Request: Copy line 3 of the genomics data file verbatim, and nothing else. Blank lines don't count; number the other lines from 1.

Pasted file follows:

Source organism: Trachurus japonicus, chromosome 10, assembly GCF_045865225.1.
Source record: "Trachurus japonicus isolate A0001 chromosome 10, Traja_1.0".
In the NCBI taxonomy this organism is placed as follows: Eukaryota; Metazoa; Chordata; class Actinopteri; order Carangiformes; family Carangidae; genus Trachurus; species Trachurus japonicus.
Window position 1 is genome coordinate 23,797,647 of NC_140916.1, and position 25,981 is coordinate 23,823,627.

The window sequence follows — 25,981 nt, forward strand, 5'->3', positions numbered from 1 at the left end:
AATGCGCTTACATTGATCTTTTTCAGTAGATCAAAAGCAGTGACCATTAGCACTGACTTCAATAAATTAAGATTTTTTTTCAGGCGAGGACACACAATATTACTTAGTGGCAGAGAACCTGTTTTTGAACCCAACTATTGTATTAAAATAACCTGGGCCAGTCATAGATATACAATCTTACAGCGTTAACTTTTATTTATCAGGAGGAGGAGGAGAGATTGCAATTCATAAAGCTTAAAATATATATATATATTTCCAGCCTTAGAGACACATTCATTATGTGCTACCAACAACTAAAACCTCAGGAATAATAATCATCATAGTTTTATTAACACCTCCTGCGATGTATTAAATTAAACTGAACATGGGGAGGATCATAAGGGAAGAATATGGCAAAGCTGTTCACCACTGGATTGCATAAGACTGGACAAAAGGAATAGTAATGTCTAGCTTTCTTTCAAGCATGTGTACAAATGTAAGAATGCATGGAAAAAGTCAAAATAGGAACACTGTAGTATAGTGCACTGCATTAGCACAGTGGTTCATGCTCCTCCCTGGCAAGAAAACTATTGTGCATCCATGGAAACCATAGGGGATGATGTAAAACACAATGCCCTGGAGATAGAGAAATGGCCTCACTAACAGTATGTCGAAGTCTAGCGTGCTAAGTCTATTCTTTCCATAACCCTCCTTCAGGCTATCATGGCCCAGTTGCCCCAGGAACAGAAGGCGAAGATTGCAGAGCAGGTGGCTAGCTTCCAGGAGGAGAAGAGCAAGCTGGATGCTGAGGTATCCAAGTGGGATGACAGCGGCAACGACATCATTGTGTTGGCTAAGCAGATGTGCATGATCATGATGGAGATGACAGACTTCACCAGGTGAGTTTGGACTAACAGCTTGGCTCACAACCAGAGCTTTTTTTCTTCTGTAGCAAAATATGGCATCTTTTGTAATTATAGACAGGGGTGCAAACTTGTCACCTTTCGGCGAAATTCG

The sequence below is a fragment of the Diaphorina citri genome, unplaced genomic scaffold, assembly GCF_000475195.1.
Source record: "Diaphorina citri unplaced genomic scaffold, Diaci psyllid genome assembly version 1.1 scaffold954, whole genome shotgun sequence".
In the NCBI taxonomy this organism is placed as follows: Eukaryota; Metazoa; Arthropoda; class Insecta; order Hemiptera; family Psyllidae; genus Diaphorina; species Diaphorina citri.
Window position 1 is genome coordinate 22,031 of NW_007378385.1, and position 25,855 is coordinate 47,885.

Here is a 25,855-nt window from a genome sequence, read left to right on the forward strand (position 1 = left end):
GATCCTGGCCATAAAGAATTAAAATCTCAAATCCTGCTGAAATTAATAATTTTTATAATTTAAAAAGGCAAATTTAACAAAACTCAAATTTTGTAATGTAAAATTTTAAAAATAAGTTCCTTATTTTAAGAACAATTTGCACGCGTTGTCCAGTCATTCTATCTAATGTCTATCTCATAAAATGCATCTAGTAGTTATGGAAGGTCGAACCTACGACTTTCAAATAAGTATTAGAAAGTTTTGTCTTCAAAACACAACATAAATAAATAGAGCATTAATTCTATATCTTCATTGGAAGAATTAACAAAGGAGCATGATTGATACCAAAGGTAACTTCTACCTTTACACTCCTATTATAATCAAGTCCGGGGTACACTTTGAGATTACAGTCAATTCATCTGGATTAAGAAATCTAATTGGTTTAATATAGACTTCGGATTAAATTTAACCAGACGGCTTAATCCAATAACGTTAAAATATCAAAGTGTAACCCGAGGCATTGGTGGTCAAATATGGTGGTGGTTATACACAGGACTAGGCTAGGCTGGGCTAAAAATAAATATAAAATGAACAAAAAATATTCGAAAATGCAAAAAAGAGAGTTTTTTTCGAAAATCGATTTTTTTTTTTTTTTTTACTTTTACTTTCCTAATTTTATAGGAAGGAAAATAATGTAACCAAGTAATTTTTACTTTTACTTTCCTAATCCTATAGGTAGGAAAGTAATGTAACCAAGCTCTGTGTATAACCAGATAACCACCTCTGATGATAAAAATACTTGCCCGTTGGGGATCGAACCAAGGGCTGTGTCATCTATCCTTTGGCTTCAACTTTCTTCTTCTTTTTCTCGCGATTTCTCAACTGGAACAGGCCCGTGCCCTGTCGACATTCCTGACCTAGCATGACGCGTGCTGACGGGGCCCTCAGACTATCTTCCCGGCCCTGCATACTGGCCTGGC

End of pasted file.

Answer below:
In the NCBI taxonomy this organism is placed as follows: Eukaryota; Metazoa; Chordata; class Actinopteri; order Carangiformes; family Carangidae; genus Trachurus; species Trachurus japonicus.